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HOW THEY MATCH UP Patriots vs. Eagles



Published: Sat, February 5, 2005 @ 12:00 a.m.



WHEN THE PATRIOTS HAVE THE BALL

Unlike in their previous two Super Bowl wins this decade, the Patriots have a stud running back, Corey Dillon (28). Although the Eagles easily handled Atlanta's top-ranked rushing attack in the NFC title game, they'll be hard-pressed to hold Dillon in check because of what QB Tom Brady (12) can do as a complement.

Not that Brady, the MVP of the last two Super Bowls and 8-0 in the postseason, can be considered anything but a star. But New England will seek to minimize Philadelphia's superb secondary by regularly shoving Dillon at the defense. If Dillon forces All-Pro safety Brian Dawkins (20) and the other DBs to crowd the line, then Brady will turn to the deepest receiving corps in the league: Troy Brown (80), Deion Branch (83), David Givens (87), David Patten (86) and speedster Bethel Johnson (81).

As they proved against Pittsburgh for the AFC championship, the Pats can dismantle even the best defenses. Philadelphia needs the kind of brilliant performance from middle linebacker Jeremiah Trotter (54) that it got the last two weeks, plus a steady pass rush. Jevon Kearse (93) has been dominant in spurts and must be more consistent. Hollis Thomas (78), Derrick Burgess (56) and Corey Simon (90) all have taken turns being the main guy up front.

Philly had 47 sacks in the regular season, but the Patriots yielded only 26. If there is no pressure on Brady, thanks to that unheralded offensive line, New England should score plenty of points.

WHEN THE EAGLES HAVE THE BALL

Unless All-Pro WR Terrell Owens (81) makes a miraculous recovery from his ankle and leg injuries, his role in the game will be mostly cheerleading. That hasn't put a crimp in Philadelphia's offense so far in the playoffs -- but they haven't played the Patriots yet.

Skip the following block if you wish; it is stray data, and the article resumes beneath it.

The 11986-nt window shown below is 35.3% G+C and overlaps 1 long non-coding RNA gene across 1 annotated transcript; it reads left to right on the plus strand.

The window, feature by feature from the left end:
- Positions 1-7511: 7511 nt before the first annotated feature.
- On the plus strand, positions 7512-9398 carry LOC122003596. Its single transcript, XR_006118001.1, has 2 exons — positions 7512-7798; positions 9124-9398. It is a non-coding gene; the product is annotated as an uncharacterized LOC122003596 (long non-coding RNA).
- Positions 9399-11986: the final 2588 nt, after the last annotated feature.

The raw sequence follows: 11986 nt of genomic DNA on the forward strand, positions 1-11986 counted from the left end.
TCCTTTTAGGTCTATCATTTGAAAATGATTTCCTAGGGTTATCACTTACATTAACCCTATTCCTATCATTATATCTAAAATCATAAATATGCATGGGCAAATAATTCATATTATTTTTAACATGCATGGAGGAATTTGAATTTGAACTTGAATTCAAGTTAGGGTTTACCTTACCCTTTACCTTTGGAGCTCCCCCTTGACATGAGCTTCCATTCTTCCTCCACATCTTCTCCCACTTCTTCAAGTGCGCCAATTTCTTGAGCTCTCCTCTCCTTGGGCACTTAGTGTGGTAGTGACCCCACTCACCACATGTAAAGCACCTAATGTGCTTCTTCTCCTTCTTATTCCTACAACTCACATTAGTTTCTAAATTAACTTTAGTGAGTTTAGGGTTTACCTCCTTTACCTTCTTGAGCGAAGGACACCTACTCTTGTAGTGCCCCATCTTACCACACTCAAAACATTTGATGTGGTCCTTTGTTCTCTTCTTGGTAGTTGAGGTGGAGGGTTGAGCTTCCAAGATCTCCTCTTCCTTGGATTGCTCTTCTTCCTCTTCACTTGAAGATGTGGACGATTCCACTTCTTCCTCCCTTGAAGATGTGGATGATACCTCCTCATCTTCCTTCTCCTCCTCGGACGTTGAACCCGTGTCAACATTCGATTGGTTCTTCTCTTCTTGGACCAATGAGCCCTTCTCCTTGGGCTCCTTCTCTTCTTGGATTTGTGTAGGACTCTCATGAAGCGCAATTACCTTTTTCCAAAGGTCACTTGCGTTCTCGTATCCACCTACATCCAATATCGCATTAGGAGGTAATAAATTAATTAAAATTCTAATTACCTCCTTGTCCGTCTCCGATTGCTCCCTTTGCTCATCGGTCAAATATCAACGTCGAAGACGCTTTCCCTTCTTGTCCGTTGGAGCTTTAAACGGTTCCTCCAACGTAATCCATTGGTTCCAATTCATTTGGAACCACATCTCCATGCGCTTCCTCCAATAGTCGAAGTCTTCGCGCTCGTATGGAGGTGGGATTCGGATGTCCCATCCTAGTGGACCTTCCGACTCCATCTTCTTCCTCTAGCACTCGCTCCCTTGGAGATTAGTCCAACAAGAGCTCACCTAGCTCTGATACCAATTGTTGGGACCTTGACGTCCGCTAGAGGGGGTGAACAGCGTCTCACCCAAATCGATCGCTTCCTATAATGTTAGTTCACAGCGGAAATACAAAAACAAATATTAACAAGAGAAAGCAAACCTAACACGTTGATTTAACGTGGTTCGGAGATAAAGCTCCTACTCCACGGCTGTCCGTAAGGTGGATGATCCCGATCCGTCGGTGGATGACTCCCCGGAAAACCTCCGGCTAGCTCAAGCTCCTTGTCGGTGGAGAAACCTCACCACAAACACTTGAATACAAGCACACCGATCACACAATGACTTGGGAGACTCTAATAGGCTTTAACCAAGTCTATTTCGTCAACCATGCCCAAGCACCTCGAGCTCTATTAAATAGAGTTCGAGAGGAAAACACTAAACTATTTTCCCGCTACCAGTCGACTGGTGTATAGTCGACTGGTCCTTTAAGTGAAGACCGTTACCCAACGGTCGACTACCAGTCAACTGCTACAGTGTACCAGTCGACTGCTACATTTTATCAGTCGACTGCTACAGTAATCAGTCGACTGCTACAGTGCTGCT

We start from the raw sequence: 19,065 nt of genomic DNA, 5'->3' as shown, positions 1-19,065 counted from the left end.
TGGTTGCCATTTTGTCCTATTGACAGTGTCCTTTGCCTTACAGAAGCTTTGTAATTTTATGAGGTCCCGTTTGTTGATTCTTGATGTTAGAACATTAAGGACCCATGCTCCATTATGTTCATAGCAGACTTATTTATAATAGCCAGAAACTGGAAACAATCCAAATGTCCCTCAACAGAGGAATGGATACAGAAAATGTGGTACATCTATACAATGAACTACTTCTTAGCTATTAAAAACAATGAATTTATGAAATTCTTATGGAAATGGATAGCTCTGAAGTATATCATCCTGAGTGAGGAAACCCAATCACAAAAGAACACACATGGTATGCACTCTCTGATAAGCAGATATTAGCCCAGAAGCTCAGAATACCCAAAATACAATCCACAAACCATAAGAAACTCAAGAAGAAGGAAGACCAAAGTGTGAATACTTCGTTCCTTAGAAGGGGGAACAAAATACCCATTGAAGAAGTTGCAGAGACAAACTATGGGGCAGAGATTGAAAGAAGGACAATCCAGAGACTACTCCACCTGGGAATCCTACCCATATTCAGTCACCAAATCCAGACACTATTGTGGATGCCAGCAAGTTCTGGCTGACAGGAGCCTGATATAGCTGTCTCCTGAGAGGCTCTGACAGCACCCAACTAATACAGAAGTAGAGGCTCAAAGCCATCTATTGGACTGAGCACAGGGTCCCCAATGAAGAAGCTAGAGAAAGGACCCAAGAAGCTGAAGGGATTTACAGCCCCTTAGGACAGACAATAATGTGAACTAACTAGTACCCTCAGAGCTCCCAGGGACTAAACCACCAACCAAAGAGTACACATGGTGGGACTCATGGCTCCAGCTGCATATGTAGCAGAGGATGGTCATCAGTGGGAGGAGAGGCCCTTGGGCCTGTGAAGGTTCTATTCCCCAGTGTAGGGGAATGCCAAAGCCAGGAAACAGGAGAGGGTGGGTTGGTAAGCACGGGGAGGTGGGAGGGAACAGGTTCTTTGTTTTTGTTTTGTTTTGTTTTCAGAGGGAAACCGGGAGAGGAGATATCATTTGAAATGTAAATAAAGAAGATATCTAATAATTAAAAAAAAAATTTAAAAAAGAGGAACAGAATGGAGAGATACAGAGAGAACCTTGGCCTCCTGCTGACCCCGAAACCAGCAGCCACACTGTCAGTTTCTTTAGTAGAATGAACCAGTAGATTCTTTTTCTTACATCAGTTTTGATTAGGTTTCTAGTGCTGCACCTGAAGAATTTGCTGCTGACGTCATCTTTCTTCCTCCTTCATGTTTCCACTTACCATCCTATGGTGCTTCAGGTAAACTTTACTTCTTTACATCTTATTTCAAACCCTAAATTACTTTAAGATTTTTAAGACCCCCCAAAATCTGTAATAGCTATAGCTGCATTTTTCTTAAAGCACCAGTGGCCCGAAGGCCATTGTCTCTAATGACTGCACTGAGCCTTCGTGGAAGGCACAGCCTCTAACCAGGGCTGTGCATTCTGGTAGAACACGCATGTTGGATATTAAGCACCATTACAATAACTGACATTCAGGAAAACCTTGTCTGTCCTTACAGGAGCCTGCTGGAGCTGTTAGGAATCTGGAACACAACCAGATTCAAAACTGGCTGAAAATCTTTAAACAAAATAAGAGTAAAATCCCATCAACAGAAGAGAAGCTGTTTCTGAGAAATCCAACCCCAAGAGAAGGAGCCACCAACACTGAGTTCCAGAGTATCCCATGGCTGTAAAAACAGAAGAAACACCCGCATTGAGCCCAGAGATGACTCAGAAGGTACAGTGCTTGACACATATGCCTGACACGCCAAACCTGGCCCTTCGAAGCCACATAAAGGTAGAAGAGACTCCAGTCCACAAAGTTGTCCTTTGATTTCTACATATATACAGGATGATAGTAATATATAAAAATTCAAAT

Donovan McNabb (5) has matured into one of the league's best quarterbacks and leaders. He hurt the Eagles with some bad decisions in big games in the past, but not this season. McNabb has been dynamic in every facet.

Now, though, he faces the mysteries of the New England defense, where anyone can pop up anywhere at any time. Just ask Peyton Manning and Ben Roethlisberger.

While All-Pro DT Richard Seymour (93) might not be a factor, he's hardly been missed. LBs Tedy Bruschi (54), Ted Johnson (58), Mike Vrabel (50) and Rosevelt Colvin (59), linemen Willie McGinest (55) and Ty Warren (94), and safeties Rodney Harrison (37) and Eugene Wilson (26) lead the big-play defense that has more looks than even a veteran like McNabb can imagine.

Unlike against NFC opponents, RB Brian Westbrook (36) will not be a matchup problem as a receiver. He should, however, find some running room behind OT Tra Thomas (72) and center Hank Fraley (63).

Philadelphia's ordinary group of supporting receivers for T.O. has played well in the postseason, particularly Freddie Mitchell (84) and the emerging Greg Lewis (83), a deep threat. The loss of TE Chad Lewis (89) will hurt, meaning second-year player L.J. Smith (82) must step in.

SPECIAL TEAMS

The biggest edge is at PK, but only because Adam Vinatieri (4) has made so many pressure-packed kicks, including two to win Super Bowls. His range is not much longer than David Akers (2) for Philadelphia, but All-Pro Vinatieri simply doesn't miss important kicks.

New England's Josh Miller (8) and Philly's Dirk Johnson (8) are middle-of-the-road punters.

The Eagles did not score on a punt runback, nor did they allow a punt return TD. Their coverage teams are excellent and held Atlanta's dangerous Allen Rossum in check in the conference championship game.

Associated Press




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